The world's population has reached 'peak youth'. This should be a wake-up call to world leaders

If we mistake young people for a “demographic dividend to cash in on”, then we will crash when that commodity runs out

Perry Maddo
Thursday 30 July 2015 10:55
Comments
Students at Sheffield Hallam University
Students at Sheffield Hallam University

The UN’s latest global population statistics were dumped online this week in the form of a huge, impenetrable spreadsheet. What the complex figures obscure is a landmark that has huge consequences for the way we all live: we are about to pass the point where more people on the planet will be above 30 years of age than younger. We have reached ‘peak youth’.

The total number of young people in the world is starting to plateau. Today, we have the largest global youth population in history, and this mass will remain for several decades before beginning to shrink later this century.

This will happen within the lifetimes of many alive today. Asia’s vast youth population, on which much of the past century’s economic progress has depended, is already beginning to shrink. By 2050 one in three young people in the world will be African.

With world leaders having set themselves a deadline of agreeing historic goals on poverty, inequality and climate change by the end of this year, this simple fact has huge ramifications.

Secretary of State for International Development Justine Greening has already posed an important question on the world stage: what happens when 600 million young people, mostly in Africa and Asia, enter a job market with little work available for them to do?

For decades, both richer and poorer nations have relied on ever-growing young populations to fill their workforces and to expand their tax bases, but this has led to complacency over the waste of their potential - young people still make up 41% of the world’s unemployed.

Our notion of youth, too, is changing. Even these statistics are based on youth as 15 to 24 years old, but this definition is changing. The transition to adulthood is being stretched in both developing and more developed countries, as any young person in the UK (or their parents) well knows.

The power of youth is that they are neither dependent children nor fully independent adults. Young people are a vital group facing huge personal challenges, challenges on which society collectively succeeds or fails. Youth is not an age bracket, it is the passing from dependency to independence. It is a transition full of potential.

Much like a mid-life crisis for the world, this coming peak only needs to be depressing if we judge it by how we have used (or wasted) our youth so far. If we mistake young people for a “demographic dividend to cash in on”, then we will crash when that commodity runs out.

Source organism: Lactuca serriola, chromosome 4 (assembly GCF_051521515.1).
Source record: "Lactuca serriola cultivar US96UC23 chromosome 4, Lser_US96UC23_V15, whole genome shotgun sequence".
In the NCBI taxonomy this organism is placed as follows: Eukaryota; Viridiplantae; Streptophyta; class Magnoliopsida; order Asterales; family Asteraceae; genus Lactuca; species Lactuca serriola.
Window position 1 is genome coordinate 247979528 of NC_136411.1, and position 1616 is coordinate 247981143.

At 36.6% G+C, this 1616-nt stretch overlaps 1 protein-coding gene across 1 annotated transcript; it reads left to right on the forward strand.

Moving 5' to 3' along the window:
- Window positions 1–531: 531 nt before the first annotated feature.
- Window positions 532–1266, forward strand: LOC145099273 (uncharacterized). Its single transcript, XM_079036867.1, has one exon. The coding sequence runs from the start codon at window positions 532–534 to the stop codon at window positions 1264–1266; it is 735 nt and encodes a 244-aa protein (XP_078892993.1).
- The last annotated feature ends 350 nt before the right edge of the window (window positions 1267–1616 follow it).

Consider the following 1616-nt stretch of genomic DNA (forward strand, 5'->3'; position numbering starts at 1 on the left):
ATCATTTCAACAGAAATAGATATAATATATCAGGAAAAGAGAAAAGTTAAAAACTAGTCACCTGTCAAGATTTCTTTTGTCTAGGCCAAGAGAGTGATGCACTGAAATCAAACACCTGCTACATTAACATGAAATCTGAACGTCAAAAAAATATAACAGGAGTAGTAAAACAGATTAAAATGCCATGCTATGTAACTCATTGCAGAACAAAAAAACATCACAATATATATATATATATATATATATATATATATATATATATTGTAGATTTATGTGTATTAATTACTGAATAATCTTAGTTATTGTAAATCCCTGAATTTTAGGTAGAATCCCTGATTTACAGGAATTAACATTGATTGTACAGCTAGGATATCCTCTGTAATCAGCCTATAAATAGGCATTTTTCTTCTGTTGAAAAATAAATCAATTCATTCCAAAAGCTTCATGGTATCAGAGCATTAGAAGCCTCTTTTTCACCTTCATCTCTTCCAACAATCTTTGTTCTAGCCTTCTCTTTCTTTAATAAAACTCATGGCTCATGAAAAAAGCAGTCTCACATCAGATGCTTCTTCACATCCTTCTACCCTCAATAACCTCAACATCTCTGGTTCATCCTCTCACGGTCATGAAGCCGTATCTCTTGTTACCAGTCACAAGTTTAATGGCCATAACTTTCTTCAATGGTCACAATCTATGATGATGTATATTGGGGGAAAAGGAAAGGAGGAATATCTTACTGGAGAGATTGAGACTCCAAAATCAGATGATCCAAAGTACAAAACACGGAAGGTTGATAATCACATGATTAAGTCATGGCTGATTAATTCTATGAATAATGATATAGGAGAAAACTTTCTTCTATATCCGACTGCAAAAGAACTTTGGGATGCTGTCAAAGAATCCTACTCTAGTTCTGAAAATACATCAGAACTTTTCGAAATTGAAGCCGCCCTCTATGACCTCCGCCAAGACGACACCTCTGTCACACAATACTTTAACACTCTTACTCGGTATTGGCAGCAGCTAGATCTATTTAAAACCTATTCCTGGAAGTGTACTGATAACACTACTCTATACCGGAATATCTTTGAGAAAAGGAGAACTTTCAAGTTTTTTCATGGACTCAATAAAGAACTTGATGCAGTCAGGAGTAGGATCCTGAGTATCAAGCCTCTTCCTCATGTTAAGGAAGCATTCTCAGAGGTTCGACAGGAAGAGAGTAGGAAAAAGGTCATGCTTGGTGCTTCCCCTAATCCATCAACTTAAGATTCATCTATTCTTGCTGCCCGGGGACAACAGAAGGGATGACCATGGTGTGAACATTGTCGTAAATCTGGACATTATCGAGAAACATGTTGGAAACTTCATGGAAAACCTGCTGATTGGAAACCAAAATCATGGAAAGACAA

If there’s one thing the pessimists have right, it is that we don’t have all century to figure this out. We probably have two more generations before the peak begins to subside: the millennials, who have now left childhood, and the generation behind them who are, thankfully, yet to be branded. These children and young people, the start of Peak Youth and the last to make up the majority of the world population, will be the most affected by persistent extreme poverty, rising inequality and catastrophic climate change.

This generation will be the one to tackle these problems or to live through the consequences, and if approaching peak youth is the wake up call to the world to let them lead the way, it could not have come at a better time.

Register for free to continue reading

Registration is a free and easy way to support our truly independent journalism

By registering, you will also enjoy limited access to Premium articles, exclusive newsletters, commenting, and virtual events with our leading journalists

Already have an account? sign in

By clicking ‘Register’ you confirm that your data has been entered correctly and you have read and agree to our Terms of use, Cookie policy and Privacy notice.

This site is protected by reCAPTCHA and the Google Privacy policy and Terms of service apply.

Join our new commenting forum

Join thought-provoking conversations, follow other Independent readers and see their replies

Comments

Thank you for registering

Please refresh the page or navigate to another page on the site to be automatically logged inPlease refresh your browser to be logged in